There was no time for more as we had to set off for the fields. The children, now enchanted by the visitors with their high tech gizmos followed like the children of Hamlin. We saw the plant nursery, the community forest and the watershed catchment; to be honest it was very similar to the other two villages, but the villagers were so proud of their achievements that we had to afford them the same time to explain their activities. As we went round the children started by following a few paces behind us, then we found them walking along side us, usually in silence. If one of them made a silly remark or laughed too loud they were scolded by their peers. They wanted to be around us and see what we would do. I started to feel like a zoo exhibit. Then the most remarkable thing happened. Anne and Stephanie put out their hands to a couple of the children and they in turn reached out and walked alongside. The other children were immediately jealous, but still slightly nervous. I put out my hand to one quiet boy, he must have been barely three feet high. His cold fingers touched mine, gingerly at first but then with a tight and what felt like a content grip. Someone else took my other hand without me even gesturing. At one time I actually had three on one side and two on the other, reaching for any part of my arm that was not already taken. This way we walked back to the village. The conversation was very stilted- we could all manage Bonjour and Hello, but if I said more than Ca va, they went quiet on me. But they just enjoyed the experience.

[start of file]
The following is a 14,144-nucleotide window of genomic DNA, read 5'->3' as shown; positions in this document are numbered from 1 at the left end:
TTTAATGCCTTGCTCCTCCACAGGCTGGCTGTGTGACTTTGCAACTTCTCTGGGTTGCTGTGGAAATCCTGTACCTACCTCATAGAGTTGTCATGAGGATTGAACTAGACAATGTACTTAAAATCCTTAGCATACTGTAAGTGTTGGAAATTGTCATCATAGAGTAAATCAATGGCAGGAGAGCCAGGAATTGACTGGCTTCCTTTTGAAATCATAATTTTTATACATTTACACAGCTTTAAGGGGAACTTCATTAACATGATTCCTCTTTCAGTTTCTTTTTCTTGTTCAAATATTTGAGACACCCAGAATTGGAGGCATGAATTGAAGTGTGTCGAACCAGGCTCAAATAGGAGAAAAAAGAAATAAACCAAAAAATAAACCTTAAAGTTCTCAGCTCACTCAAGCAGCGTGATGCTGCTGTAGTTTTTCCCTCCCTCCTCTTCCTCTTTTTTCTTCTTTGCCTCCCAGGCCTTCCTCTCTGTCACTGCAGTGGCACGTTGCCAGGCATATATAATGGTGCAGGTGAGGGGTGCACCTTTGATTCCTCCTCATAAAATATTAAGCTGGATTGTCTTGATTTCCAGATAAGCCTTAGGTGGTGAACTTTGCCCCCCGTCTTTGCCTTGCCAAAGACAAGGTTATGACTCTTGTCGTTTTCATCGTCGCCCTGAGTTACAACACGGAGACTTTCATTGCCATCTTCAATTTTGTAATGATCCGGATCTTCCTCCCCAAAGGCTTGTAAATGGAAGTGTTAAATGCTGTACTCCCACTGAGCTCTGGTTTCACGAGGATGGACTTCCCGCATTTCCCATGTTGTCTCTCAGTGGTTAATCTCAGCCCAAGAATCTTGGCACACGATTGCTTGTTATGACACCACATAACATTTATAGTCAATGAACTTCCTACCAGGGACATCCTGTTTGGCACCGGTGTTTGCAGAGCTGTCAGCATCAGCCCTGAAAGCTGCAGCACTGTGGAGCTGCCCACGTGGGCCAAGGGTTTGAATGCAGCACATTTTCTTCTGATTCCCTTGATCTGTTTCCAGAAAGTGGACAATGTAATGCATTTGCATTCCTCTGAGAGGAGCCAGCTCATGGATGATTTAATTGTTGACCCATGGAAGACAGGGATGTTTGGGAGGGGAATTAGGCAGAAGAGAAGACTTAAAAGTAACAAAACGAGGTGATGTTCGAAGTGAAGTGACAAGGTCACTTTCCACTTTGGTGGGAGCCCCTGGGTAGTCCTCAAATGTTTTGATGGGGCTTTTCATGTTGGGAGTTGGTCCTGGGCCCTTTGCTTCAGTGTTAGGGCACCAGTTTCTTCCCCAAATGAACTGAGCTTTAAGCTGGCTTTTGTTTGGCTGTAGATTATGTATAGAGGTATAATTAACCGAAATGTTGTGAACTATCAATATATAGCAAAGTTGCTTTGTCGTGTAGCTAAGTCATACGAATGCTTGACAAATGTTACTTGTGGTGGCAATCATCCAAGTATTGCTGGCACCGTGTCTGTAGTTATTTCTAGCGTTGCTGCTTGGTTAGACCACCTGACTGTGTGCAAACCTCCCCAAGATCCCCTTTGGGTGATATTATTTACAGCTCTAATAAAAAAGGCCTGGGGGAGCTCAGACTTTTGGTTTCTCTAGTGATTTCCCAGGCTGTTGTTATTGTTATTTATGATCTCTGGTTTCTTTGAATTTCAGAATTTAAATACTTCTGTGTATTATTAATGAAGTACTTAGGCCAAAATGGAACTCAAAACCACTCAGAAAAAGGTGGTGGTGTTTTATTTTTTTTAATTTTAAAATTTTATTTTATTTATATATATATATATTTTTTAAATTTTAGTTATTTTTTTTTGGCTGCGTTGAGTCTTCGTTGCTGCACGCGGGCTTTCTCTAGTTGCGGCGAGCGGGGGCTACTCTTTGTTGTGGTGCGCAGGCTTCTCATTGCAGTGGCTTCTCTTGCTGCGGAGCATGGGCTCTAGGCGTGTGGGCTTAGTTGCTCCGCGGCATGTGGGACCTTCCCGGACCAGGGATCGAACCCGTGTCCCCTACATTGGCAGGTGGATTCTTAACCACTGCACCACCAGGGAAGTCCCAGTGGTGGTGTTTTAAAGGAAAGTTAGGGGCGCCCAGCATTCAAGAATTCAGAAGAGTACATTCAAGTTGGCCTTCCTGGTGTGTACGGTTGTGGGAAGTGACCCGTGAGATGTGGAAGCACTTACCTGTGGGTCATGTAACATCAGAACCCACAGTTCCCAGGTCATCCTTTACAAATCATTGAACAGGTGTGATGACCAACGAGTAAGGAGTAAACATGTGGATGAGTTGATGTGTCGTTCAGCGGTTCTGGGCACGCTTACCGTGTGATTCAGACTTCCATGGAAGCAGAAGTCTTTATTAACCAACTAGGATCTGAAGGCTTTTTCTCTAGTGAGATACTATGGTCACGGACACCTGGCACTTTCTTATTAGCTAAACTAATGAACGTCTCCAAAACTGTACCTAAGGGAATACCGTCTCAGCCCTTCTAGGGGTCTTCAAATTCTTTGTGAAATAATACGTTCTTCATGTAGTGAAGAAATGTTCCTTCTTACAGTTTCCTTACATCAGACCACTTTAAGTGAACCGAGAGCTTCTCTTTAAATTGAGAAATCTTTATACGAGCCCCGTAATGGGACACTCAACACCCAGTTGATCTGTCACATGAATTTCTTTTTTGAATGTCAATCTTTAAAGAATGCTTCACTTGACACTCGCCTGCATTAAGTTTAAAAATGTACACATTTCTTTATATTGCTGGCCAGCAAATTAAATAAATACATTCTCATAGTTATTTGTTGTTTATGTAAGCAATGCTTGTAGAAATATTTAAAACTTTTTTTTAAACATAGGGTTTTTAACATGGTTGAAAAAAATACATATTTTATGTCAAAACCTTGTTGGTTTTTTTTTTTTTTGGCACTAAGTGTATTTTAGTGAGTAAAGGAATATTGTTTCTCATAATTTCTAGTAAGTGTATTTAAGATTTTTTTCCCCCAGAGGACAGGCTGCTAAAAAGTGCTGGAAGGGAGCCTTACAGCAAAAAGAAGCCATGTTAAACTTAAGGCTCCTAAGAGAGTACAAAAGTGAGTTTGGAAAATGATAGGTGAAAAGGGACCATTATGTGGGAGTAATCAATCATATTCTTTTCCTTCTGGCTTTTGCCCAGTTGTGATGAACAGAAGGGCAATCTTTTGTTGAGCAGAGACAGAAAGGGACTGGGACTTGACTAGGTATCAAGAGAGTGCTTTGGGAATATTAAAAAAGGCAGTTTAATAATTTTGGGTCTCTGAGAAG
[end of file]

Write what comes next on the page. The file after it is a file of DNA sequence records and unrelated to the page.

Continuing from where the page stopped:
As we walked back through the village, some of the kids broke off naturally, bored of this game. Others were bawled at by their family to get on with the work they were supposed to have done hours ago. I got a couple of garbled “goodbye’s” from them but that was all.
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